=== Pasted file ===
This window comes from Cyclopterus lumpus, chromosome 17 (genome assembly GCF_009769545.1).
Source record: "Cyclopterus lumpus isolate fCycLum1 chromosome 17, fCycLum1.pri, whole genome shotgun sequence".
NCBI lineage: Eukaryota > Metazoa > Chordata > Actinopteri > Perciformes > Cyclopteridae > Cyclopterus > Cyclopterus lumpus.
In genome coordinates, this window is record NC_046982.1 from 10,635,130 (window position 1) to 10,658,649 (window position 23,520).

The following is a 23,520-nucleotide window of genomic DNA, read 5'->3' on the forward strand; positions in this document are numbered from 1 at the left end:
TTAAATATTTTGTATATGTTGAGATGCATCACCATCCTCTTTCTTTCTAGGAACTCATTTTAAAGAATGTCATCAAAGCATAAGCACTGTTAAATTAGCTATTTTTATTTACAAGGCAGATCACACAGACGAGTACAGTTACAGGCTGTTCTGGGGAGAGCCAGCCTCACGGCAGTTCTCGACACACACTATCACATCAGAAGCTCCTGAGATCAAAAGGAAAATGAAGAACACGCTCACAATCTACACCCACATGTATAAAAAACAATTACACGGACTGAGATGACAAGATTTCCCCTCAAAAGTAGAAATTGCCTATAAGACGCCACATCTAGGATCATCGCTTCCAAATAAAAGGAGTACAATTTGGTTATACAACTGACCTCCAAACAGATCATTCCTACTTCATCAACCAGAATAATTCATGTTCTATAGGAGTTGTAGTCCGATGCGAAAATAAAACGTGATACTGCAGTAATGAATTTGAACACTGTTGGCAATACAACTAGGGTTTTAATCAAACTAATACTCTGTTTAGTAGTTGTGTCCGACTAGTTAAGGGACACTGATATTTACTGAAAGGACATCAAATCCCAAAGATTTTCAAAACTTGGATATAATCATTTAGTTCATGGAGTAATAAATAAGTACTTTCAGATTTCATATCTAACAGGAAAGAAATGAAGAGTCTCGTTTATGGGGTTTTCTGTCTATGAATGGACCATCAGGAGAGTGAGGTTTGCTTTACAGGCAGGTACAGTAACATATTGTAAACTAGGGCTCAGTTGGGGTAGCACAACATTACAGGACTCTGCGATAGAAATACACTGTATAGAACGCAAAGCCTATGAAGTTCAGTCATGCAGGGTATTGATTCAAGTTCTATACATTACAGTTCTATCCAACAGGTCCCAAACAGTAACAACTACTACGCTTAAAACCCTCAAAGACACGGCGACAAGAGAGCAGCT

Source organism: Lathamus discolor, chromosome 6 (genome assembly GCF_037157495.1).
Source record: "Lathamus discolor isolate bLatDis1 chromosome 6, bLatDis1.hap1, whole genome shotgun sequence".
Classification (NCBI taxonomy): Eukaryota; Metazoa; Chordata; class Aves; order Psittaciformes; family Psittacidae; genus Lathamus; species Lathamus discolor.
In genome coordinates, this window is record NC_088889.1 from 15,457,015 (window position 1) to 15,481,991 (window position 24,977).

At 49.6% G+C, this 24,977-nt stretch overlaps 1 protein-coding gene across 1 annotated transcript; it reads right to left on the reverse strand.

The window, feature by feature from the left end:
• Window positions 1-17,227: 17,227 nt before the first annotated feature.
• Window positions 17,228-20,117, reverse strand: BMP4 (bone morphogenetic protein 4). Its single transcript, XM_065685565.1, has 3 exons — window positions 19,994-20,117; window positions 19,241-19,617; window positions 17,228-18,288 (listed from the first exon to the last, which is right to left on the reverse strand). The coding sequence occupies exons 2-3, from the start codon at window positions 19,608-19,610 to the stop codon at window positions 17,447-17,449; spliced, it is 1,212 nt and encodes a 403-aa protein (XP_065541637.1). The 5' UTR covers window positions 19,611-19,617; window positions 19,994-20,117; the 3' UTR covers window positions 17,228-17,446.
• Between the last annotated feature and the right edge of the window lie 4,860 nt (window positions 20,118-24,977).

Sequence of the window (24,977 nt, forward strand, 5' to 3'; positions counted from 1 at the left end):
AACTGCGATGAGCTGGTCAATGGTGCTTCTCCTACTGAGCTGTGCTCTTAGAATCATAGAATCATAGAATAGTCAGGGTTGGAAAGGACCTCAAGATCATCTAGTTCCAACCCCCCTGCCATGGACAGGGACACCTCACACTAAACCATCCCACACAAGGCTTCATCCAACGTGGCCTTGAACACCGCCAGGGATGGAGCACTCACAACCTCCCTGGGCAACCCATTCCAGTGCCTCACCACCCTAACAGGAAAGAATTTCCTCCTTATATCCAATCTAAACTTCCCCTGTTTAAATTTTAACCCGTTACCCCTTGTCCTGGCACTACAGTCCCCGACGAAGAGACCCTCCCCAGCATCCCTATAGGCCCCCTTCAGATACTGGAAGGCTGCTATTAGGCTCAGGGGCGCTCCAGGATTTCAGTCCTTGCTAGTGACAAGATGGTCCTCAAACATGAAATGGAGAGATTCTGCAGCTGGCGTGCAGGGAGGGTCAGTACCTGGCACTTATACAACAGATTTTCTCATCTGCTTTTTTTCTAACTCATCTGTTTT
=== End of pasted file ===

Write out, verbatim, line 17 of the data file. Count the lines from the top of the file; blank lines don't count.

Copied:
AACTGCGATGAGCTGGTCAATGGTGCTTCTCCTACTGAGCTGTGCTCTTAGAATCATAGAATCATAGAATAGTCAGGGTTGGAAAGGACCTCAAGATCATCTAGTTCCAACCCCCCTGCCATGGACAGGGACACCTCACACTAAACCATCCCACACAAGGCTTCATCCAACGTGGCCTTGAACACCGCCAGGGATGGAGCACTCACAACCTCCCTGGGCAACCCATTCCAGTGCCTCACCACCCTAACAGGAAAGAATTTCCTCCTTATATCCAATCTAAACTTCCCCTGTTTAAATTTTAACCCGTTACCCCTTGTCCTGGCACTACAGTCCCCGACGAAGAGACCCTCCCCAGCATCCCTATAGGCCCCCTTCAGATACTGGAAGGCTGCTATTAGGCTCAGGGGCGCTCCAGGATTTCAGTCCTTGCTAGTGACAAGATGGTCCTCAAACATGAAATGGAGAGATTCTGCAGCTGGCGTGCAGGGAGGGTCAGTACCTGGCACTTATACAACAGATTTTCTCATCTGCTTTTTTTCTAACTCATCTGTTTT